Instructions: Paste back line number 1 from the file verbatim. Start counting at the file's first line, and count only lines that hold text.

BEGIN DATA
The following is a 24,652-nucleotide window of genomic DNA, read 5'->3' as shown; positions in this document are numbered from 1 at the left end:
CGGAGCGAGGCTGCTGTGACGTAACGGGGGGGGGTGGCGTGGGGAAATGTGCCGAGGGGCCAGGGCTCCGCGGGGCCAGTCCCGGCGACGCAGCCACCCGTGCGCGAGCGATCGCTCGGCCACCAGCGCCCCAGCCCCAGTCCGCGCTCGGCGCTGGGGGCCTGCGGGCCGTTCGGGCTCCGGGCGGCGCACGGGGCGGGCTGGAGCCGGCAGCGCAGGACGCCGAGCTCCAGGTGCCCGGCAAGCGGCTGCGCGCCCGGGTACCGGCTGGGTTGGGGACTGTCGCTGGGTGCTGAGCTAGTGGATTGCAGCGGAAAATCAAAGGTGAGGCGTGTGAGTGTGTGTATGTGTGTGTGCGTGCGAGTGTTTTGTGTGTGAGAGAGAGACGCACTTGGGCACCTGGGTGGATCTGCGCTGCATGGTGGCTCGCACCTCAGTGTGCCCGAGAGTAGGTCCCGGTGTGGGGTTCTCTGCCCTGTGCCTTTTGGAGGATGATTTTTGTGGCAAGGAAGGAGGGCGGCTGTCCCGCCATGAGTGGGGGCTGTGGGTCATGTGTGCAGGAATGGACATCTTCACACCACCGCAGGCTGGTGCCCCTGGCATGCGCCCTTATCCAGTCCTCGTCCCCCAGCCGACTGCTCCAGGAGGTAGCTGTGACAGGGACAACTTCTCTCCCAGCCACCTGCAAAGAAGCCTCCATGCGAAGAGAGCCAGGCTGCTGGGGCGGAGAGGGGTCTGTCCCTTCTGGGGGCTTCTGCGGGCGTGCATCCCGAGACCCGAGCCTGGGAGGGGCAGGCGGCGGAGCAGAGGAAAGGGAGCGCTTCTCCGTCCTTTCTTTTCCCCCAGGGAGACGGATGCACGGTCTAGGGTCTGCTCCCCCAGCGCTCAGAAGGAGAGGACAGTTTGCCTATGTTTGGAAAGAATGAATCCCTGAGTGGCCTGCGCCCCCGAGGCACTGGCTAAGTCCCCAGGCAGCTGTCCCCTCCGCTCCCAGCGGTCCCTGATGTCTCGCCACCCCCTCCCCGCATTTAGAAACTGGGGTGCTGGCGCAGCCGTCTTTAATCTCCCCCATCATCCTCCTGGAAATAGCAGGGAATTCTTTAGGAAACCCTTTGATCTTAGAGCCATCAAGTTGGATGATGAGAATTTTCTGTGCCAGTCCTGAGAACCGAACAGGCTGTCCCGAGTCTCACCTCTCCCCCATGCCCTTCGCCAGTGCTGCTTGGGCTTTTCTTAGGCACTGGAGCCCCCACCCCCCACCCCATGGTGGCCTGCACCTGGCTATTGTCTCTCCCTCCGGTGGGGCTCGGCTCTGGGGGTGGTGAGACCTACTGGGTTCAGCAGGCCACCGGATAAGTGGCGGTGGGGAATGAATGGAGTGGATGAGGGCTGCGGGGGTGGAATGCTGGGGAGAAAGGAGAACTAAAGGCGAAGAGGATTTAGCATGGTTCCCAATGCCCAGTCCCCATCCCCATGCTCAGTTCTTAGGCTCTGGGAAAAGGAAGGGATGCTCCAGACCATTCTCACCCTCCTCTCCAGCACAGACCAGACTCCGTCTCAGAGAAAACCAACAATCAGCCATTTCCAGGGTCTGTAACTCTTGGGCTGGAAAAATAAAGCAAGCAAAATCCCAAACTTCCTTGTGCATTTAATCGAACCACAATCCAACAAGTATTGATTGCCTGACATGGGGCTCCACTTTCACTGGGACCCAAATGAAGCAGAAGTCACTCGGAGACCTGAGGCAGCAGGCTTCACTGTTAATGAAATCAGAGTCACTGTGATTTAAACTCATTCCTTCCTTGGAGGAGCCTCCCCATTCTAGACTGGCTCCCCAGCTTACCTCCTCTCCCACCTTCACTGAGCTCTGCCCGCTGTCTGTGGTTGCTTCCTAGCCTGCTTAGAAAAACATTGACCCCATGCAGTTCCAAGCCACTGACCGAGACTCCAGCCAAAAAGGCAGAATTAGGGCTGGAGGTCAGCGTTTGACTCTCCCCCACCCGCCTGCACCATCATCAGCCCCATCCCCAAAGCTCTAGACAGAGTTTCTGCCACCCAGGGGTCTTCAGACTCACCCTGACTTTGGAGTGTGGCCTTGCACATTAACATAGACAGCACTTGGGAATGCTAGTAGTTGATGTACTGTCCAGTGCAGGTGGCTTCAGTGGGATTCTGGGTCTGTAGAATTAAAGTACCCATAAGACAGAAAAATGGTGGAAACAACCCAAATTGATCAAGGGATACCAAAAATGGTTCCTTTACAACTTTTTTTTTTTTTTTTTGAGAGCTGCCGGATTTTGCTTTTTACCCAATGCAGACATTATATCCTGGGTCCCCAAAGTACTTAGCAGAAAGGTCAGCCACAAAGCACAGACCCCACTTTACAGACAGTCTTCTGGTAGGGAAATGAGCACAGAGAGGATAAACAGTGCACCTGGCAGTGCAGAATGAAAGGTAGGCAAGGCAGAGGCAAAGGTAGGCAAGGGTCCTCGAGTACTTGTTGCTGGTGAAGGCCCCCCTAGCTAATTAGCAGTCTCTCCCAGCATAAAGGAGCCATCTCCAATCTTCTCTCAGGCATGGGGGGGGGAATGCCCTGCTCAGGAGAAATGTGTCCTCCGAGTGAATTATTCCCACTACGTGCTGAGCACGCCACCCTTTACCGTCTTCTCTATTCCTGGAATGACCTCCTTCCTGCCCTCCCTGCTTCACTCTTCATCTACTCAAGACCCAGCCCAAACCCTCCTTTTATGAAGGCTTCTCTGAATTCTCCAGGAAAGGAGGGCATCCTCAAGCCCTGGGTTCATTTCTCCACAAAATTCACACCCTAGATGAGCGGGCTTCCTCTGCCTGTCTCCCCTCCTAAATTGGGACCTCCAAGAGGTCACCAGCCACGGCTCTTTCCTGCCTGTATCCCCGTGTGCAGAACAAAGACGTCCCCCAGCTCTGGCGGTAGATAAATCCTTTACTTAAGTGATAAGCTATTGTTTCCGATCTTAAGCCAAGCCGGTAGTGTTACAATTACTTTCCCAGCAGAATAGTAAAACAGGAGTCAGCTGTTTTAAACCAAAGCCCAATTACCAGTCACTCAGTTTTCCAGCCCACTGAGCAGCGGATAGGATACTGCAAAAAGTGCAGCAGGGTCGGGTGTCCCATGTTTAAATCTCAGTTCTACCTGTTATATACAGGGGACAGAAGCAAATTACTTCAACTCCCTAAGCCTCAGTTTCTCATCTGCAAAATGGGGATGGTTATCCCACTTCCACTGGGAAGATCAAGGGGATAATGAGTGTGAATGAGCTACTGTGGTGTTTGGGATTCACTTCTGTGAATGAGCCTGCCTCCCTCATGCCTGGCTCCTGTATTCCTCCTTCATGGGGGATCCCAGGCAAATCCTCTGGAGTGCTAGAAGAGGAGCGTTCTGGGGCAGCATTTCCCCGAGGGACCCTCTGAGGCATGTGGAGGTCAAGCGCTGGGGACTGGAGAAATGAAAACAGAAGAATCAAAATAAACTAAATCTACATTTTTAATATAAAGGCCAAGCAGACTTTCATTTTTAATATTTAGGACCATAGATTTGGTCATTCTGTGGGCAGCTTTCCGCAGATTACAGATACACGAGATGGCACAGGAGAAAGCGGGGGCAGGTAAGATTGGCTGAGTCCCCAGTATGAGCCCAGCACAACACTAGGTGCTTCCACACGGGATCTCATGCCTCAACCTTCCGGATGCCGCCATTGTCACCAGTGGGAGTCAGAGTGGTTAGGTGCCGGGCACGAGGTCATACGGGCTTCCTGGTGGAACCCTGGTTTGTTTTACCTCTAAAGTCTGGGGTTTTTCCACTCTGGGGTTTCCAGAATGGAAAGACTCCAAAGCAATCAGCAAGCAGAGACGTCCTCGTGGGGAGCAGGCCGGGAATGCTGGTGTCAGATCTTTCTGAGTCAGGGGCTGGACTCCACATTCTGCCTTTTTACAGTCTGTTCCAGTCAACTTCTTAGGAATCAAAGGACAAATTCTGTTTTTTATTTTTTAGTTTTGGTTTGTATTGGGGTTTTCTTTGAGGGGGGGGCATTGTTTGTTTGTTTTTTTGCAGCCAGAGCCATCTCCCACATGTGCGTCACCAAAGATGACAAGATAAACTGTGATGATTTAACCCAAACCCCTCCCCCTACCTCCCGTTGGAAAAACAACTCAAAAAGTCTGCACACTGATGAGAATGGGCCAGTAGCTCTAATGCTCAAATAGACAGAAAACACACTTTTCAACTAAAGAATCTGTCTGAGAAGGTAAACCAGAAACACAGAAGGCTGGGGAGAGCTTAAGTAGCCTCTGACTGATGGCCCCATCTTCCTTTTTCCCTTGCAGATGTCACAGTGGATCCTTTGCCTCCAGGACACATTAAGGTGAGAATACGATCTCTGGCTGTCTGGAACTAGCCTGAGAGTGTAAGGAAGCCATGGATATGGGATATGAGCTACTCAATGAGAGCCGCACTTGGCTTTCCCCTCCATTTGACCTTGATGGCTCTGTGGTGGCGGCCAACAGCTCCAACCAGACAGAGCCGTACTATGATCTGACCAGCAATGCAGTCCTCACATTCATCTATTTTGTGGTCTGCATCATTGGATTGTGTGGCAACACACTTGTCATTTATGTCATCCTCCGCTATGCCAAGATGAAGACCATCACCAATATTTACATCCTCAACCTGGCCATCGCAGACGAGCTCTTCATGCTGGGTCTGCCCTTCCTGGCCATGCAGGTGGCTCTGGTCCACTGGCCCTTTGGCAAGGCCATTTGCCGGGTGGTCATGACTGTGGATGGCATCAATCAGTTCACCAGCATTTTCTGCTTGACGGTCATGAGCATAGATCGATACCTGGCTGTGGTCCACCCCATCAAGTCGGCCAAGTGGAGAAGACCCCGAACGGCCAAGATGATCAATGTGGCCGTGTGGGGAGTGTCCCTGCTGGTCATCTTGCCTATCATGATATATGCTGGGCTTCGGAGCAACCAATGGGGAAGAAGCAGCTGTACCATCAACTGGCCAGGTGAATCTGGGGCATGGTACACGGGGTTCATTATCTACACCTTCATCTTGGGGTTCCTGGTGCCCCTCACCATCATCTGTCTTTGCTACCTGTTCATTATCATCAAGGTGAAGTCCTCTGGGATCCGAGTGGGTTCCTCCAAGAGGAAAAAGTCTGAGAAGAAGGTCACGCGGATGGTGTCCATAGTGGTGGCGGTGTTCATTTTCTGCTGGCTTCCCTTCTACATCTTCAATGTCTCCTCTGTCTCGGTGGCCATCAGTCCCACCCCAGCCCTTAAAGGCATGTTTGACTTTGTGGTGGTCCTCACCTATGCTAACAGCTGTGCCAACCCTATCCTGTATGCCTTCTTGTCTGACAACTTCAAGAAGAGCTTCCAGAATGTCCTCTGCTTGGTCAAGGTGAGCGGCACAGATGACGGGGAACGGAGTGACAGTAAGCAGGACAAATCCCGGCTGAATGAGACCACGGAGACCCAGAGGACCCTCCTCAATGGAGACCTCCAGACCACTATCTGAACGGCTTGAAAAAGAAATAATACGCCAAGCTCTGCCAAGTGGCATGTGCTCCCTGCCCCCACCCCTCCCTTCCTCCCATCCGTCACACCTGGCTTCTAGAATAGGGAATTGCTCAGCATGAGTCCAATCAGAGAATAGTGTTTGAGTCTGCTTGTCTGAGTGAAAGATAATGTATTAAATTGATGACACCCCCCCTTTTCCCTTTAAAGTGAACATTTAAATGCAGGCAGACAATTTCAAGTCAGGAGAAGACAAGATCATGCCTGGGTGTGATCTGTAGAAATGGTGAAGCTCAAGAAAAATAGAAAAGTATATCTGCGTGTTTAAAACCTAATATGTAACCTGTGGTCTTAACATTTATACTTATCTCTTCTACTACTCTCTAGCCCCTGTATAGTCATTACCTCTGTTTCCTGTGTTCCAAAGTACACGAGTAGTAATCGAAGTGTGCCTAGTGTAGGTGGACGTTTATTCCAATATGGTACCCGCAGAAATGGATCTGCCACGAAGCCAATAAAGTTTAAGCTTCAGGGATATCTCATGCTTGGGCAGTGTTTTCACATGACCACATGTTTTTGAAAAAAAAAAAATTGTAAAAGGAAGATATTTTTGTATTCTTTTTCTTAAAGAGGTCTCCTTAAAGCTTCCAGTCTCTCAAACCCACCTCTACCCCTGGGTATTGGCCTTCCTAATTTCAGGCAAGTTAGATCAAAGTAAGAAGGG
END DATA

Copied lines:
The following is a 24,652-nucleotide window of genomic DNA, read 5'->3' as shown; positions in this document are numbered from 1 at the left end: